Raise your hand if you’ve been to an IIDA Leaders Breakfast. If you’re lucky enough to live in one of the eight cities that hosts the annual international series, your hand should be up. As one of the premiere events select IIDA chapters have the opportunity to host, Leaders Breakfast is the perfect way to cultivate connections and change your morning routine – leaving you feeling inspired! With the support of the event’s International Benefactors, Herman Miller and Interior Design Media, Leaders Breakfast is the place to be when you want to impress your clients or showcase your company to hundreds of industry associates. With record numbers of attendance at the first two breakfasts of 2015, the series is gaining the momentum it well deserves.
The IIDA Leaders Breakfast event series celebrates design’s importance in the global market place by honoring the people who are both the legacy and future of design. Each chosen host city organizes a breakfast that features a renowned keynote speaker to provoke and encourage new ideas, and recognize one city-selected honoree who has made significant contributions to the design industry. Honorees receive the coveted Leadership of Excellence Award and a special edition Charles and Ray Eames stool awarded by Herman Miller.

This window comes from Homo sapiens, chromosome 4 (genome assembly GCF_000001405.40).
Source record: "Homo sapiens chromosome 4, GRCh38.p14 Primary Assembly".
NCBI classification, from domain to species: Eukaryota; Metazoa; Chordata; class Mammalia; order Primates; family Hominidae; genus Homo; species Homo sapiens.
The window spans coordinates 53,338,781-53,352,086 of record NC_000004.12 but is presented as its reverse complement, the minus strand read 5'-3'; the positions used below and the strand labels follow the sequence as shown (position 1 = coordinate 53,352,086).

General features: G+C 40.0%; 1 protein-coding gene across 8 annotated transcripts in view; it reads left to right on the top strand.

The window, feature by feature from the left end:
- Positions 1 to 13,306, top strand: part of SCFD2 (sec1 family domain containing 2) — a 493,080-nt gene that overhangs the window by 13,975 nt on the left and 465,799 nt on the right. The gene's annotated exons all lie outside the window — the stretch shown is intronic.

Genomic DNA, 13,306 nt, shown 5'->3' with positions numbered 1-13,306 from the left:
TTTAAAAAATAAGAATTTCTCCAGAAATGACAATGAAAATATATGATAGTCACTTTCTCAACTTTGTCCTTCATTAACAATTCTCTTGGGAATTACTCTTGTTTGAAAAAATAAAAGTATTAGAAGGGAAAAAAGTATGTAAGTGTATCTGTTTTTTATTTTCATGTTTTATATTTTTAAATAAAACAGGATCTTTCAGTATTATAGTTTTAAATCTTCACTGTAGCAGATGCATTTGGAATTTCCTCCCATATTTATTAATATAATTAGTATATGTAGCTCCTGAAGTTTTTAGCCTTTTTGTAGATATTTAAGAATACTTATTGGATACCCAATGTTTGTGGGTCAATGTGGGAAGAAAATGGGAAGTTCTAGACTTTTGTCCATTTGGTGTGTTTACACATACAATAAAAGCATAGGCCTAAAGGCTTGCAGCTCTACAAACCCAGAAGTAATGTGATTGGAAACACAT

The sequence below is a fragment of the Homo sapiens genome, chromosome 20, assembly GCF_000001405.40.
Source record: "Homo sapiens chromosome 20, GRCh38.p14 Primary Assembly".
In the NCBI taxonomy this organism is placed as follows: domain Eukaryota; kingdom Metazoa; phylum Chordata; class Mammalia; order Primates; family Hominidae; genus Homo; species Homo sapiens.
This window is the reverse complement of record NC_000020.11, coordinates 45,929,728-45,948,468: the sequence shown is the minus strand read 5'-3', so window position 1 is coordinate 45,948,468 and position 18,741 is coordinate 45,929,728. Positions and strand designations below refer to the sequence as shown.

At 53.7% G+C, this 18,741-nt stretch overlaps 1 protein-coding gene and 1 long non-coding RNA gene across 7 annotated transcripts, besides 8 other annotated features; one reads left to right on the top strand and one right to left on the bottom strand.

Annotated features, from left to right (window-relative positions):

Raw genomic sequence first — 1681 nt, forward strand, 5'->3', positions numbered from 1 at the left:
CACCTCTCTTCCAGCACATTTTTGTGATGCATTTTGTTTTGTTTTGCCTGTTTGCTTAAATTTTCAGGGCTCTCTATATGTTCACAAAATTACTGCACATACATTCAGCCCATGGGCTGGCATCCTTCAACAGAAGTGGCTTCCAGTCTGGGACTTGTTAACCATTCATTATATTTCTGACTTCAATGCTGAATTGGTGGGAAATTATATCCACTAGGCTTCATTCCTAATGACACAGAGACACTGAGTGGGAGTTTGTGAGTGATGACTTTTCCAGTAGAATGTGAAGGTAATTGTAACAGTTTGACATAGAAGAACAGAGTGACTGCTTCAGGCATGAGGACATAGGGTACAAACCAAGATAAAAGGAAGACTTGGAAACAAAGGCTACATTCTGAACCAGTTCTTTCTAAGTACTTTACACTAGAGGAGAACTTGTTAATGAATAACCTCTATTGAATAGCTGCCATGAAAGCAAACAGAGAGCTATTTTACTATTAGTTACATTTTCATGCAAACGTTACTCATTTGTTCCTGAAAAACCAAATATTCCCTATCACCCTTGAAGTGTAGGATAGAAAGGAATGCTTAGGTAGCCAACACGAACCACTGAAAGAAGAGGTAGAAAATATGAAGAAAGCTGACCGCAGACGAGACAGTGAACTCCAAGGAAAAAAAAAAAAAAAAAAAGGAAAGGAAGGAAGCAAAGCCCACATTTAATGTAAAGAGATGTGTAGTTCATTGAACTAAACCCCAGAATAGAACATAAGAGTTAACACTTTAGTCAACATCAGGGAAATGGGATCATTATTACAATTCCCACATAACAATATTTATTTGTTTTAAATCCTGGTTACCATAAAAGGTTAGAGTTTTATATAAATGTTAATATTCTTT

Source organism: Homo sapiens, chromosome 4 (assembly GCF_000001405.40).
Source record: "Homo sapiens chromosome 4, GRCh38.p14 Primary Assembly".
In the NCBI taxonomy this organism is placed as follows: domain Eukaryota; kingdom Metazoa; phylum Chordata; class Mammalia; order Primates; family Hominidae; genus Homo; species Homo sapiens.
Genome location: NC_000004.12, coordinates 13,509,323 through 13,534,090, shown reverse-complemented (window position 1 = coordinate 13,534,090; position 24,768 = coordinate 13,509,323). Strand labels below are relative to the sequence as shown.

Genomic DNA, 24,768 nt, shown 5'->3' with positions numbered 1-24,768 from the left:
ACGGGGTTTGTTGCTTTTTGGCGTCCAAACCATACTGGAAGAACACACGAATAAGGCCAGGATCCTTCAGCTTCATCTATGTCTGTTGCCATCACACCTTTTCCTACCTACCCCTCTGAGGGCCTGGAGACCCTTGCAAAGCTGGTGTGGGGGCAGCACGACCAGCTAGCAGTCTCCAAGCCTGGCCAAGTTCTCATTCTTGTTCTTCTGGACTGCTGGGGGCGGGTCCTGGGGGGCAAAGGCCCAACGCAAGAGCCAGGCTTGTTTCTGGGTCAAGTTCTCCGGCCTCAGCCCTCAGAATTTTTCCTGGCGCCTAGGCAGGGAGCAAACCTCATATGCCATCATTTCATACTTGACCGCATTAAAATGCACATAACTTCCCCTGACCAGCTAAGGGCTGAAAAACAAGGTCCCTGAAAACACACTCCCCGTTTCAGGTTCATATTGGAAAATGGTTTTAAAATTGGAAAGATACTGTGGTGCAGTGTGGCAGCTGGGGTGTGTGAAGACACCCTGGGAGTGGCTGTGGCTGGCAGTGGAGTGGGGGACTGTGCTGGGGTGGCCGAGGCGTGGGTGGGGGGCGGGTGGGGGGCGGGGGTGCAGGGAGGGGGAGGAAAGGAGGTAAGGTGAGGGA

The sunrise networking gala begins around 7 a.m., when top-tier professionals from the largest companies in the industry start pouring through the doors. Designers, architects, directors, CEOs, industry members, media, sales reps, dealers, and students join forces, socializing and networking before the event. Soon enough, the coffee reception feels like a cocktail party filled with chatter, laughter, and camera flashes.